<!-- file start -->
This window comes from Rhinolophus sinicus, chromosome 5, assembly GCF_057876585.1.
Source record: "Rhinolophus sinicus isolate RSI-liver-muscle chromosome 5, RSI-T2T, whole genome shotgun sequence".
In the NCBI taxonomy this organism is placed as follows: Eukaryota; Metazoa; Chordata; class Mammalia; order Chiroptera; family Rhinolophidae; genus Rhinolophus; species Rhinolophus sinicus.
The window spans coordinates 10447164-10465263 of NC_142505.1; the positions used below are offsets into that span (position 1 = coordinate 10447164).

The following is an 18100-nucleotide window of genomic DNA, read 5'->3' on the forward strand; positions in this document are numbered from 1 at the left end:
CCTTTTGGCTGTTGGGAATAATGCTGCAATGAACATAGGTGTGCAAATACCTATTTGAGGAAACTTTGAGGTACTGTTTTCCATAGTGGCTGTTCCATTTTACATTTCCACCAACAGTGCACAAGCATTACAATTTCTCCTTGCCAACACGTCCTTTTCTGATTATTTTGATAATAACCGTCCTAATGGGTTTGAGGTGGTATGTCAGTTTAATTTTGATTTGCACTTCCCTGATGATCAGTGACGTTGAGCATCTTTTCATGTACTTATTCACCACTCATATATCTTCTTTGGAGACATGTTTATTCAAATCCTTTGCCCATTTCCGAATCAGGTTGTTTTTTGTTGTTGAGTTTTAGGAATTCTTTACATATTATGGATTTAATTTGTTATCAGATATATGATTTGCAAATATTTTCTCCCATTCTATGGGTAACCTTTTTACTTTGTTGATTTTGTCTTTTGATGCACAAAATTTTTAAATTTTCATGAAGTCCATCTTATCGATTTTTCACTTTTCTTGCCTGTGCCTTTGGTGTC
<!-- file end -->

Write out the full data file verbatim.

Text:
This window comes from Rhinolophus sinicus, chromosome 5, assembly GCF_057876585.1.
Source record: "Rhinolophus sinicus isolate RSI-liver-muscle chromosome 5, RSI-T2T, whole genome shotgun sequence".
In the NCBI taxonomy this organism is placed as follows: Eukaryota; Metazoa; Chordata; class Mammalia; order Chiroptera; family Rhinolophidae; genus Rhinolophus; species Rhinolophus sinicus.
The window spans coordinates 10447164-10465263 of NC_142505.1; the positions used below are offsets into that span (position 1 = coordinate 10447164).

The following is an 18100-nucleotide window of genomic DNA, read 5'->3' on the forward strand; positions in this document are numbered from 1 at the left end:
CCTTTTGGCTGTTGGGAATAATGCTGCAATGAACATAGGTGTGCAAATACCTATTTGAGGAAACTTTGAGGTACTGTTTTCCATAGTGGCTGTTCCATTTTACATTTCCACCAACAGTGCACAAGCATTACAATTTCTCCTTGCCAACACGTCCTTTTCTGATTATTTTGATAATAACCGTCCTAATGGGTTTGAGGTGGTATGTCAGTTTAATTTTGATTTGCACTTCCCTGATGATCAGTGACGTTGAGCATCTTTTCATGTACTTATTCACCACTCATATATCTTCTTTGGAGACATGTTTATTCAAATCCTTTGCCCATTTCCGAATCAGGTTGTTTTTTGTTGTTGAGTTTTAGGAATTCTTTACATATTATGGATTTAATTTGTTATCAGATATATGATTTGCAAATATTTTCTCCCATTCTATGGGTAACCTTTTTACTTTGTTGATTTTGTCTTTTGATGCACAAAATTTTTAAATTTTCATGAAGTCCATCTTATCGATTTTTCACTTTTCTTGCCTGTGCCTTTGGTGTC